As in the expression of other genes, post-transcriptional processing of immunoglobulin primary transcripts is required to produce functional mRNAs (see Figures 5-4 and 5-5). The primary transcripts produced from rearranged heavy-chain and light-chain genes contain intervening DNA sequences that include noncoding introns and J gene segments not lost during V-(D)-J rearrangement. In addition, as noted earlier, the heavy-chain C-gene segments are organized as a series of coding exons and noncoding introns. Each exon of a CH gene segment corresponds to a constant-region domain or a hinge region of the heavy-chain polypeptide. The primary transcript must be processed to remove the intervening DNA sequences, and the remaining exons must be connected by a process called RNA splicing. Short, moderately conserved splice sequences, or splice sites, which are located at the intron-exon boundaries within a primary transcript, signal the positions at which splicing occurs. Processing of the primary transcript in the nucleus removes each of these intervening sequences to yield the final mRNA product. The mRNA is then exported from the nucleus to be translated by ribosomes into complete H or L chains.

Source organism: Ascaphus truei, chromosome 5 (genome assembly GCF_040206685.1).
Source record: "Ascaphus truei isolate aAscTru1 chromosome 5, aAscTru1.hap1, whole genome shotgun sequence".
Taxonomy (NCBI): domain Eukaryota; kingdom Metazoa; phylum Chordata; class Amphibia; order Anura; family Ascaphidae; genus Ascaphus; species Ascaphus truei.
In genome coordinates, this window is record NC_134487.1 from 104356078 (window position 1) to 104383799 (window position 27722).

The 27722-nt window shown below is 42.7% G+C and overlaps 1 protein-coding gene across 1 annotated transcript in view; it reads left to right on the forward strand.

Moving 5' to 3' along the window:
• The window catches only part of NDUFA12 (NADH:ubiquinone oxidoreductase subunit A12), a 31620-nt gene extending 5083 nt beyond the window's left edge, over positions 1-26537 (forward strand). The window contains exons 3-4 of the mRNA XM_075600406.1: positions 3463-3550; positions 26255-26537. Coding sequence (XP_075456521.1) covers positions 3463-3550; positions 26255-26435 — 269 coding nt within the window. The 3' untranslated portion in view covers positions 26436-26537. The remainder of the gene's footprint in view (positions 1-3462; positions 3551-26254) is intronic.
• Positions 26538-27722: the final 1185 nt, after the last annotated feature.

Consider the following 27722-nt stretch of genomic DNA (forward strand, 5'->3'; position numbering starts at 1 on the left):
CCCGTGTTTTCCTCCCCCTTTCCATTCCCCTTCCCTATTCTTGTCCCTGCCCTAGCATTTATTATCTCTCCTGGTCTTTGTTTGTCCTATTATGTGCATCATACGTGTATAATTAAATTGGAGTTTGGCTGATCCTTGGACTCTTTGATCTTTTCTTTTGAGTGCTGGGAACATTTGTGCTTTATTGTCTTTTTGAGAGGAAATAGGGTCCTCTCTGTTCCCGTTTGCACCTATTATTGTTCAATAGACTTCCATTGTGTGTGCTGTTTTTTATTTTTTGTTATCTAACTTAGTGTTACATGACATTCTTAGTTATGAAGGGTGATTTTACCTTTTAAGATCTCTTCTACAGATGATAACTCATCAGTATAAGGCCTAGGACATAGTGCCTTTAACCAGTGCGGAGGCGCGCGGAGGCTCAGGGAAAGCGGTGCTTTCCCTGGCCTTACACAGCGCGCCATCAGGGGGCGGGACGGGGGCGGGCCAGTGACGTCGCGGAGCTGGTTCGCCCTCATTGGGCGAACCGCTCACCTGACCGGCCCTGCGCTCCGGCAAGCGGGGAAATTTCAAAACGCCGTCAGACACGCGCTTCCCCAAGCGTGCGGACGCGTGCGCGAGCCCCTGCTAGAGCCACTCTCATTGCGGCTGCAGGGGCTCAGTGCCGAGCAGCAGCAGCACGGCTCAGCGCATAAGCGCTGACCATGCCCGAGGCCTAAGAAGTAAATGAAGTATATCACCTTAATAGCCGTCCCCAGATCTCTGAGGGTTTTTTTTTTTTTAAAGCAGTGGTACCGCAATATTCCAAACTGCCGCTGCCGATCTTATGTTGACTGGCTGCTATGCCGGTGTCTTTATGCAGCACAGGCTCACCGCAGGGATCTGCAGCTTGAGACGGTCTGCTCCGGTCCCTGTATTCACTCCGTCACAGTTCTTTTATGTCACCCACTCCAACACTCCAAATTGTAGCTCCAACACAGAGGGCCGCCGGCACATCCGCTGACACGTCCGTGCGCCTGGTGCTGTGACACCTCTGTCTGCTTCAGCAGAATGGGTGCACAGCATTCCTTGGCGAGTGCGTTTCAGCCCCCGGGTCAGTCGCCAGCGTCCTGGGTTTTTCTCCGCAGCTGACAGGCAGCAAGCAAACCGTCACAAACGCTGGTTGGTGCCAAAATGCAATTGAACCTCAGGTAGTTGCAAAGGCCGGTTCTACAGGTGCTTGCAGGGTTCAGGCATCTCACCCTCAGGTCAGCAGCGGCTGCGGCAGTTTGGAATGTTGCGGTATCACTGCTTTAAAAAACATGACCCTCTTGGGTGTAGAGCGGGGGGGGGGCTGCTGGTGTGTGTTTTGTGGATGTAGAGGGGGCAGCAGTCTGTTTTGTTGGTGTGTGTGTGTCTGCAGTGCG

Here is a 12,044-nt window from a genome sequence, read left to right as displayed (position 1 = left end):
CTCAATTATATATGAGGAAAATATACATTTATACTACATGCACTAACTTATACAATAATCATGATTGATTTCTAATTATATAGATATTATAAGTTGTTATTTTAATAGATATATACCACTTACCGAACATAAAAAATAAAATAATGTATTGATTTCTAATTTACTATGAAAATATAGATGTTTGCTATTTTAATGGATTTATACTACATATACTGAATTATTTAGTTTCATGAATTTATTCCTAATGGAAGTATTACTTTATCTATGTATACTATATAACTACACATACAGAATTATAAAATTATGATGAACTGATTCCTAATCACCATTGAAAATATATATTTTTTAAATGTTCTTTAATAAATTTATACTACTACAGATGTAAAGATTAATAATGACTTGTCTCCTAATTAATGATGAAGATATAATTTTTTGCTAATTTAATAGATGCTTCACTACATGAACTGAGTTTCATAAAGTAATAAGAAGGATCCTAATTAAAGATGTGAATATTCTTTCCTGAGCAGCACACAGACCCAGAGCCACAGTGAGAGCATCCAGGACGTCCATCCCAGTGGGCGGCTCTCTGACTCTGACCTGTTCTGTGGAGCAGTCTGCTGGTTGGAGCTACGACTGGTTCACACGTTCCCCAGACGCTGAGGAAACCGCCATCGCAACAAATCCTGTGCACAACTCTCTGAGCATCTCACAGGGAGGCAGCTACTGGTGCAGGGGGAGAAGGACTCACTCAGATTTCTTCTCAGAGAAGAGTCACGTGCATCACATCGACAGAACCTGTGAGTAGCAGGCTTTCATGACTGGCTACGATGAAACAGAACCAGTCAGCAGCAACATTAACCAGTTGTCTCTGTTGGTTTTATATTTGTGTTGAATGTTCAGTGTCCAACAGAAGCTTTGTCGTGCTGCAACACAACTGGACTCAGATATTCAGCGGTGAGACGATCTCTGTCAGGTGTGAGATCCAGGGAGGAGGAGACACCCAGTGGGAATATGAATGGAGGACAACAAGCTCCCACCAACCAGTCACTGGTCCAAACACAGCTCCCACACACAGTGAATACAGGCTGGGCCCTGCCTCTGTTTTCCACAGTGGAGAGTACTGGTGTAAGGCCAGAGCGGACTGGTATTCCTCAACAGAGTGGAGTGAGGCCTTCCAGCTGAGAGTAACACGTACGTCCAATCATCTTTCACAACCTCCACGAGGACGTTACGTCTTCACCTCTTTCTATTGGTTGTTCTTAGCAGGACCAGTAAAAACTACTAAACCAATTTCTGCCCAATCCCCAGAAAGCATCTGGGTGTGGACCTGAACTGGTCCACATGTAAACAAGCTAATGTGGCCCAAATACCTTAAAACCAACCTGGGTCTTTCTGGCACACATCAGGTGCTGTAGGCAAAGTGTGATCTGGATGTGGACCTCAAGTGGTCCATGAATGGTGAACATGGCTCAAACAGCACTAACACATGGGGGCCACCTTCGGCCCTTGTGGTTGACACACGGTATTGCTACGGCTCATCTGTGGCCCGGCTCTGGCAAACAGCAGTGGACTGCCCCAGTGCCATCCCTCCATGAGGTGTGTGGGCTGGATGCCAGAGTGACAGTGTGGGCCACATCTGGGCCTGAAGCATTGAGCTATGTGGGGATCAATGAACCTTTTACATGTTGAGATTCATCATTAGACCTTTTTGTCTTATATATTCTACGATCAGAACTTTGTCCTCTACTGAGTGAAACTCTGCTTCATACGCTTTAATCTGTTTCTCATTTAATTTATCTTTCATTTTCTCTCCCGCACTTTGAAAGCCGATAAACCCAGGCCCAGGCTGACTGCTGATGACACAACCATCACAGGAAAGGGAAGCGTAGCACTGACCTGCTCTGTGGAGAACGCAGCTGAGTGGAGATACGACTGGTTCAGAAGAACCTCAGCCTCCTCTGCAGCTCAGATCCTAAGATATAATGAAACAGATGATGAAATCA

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This ebook provides an introductory explanation of the workings of the human body, with an effort to draw connections between the body systems and explain their interdependencies. A framework for the book is homeostasis and how the body maintains balance within each system. This is intended as a first introduction to physiology for a college-level course.